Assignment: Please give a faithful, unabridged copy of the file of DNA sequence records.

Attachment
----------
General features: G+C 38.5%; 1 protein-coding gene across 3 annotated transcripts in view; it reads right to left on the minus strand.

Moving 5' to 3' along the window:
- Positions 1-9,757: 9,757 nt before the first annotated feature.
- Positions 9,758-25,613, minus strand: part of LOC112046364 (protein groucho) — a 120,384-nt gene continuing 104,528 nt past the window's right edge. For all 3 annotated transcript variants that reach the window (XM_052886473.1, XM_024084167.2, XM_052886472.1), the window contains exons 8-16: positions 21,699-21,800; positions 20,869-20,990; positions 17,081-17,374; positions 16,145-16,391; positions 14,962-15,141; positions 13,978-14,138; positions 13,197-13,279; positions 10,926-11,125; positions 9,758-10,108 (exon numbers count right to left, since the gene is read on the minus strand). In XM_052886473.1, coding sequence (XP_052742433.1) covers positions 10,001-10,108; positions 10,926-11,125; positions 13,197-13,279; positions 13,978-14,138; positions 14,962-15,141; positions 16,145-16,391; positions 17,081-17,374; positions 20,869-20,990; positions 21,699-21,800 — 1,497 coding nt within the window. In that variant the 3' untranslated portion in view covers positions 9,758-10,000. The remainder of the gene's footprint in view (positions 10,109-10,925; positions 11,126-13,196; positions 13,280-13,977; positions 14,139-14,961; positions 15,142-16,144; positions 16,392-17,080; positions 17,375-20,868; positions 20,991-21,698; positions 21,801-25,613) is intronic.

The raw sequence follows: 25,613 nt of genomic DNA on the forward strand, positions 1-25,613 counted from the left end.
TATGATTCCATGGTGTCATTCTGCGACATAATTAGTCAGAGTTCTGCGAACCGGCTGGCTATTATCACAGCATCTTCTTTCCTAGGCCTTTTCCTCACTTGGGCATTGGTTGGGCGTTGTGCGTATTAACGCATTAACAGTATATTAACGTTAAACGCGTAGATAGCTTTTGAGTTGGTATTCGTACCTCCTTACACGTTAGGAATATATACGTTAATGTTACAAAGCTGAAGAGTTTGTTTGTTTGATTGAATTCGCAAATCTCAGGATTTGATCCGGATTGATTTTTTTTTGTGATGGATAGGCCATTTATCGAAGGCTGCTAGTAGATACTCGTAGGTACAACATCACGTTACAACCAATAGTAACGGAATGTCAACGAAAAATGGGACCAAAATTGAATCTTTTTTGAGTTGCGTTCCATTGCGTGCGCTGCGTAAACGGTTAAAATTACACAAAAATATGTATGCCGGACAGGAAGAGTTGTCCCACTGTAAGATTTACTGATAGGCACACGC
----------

General features: G+C 38.5%; 1 protein-coding gene across 3 annotated transcripts in view; it reads right to left on the minus strand.

Moving 5' to 3' along the window:
- Positions 1-9,757: 9,757 nt before the first annotated feature.
- Positions 9,758-25,613, minus strand: part of LOC112046364 (protein groucho) — a 120,384-nt gene continuing 104,528 nt past the window's right edge. For all 3 annotated transcript variants that reach the window (XM_052886473.1, XM_024084167.2, XM_052886472.1), the window contains exons 8-16: positions 21,699-21,800; positions 20,869-20,990; positions 17,081-17,374; positions 16,145-16,391; positions 14,962-15,141; positions 13,978-14,138; positions 13,197-13,279; positions 10,926-11,125; positions 9,758-10,108 (exon numbers count right to left, since the gene is read on the minus strand). In XM_052886473.1, coding sequence (XP_052742433.1) covers positions 10,001-10,108; positions 10,926-11,125; positions 13,197-13,279; positions 13,978-14,138; positions 14,962-15,141; positions 16,145-16,391; positions 17,081-17,374; positions 20,869-20,990; positions 21,699-21,800 — 1,497 coding nt within the window. In that variant the 3' untranslated portion in view covers positions 9,758-10,000. The remainder of the gene's footprint in view (positions 10,109-10,925; positions 11,126-13,196; positions 13,280-13,977; positions 14,139-14,961; positions 15,142-16,144; positions 16,392-17,080; positions 17,375-20,868; positions 20,991-21,698; positions 21,801-25,613) is intronic.

The raw sequence follows: 25,613 nt of genomic DNA on the forward strand, positions 1-25,613 counted from the left end.
TATGATTCCATGGTGTCATTCTGCGACATAATTAGTCAGAGTTCTGCGAACCGGCTGGCTATTATCACAGCATCTTCTTTCCTAGGCCTTTTCCTCACTTGGGCATTGGTTGGGCGTTGTGCGTATTAACGCATTAACAGTATATTAACGTTAAACGCGTAGATAGCTTTTGAGTTGGTATTCGTACCTCCTTACACGTTAGGAATATATACGTTAATGTTACAAAGCTGAAGAGTTTGTTTGTTTGATTGAATTCGCAAATCTCAGGATTTGATCCGGATTGATTTTTTTTTGTGATGGATAGGCCATTTATCGAAGGCTGCTAGTAGATACTCGTAGGTACAACATCACGTTACAACCAATAGTAACGGAATGTCAACGAAAAATGGGACCAAAATTGAATCTTTTTTGAGTTGCGTTCCATTGCGTGCGCTGCGTAAACGGTTAAAATTACACAAAAATATGTATGCCGGACAGGAAGAGTTGTCCCACTGTAAGATTTACTGATAGGCACACGC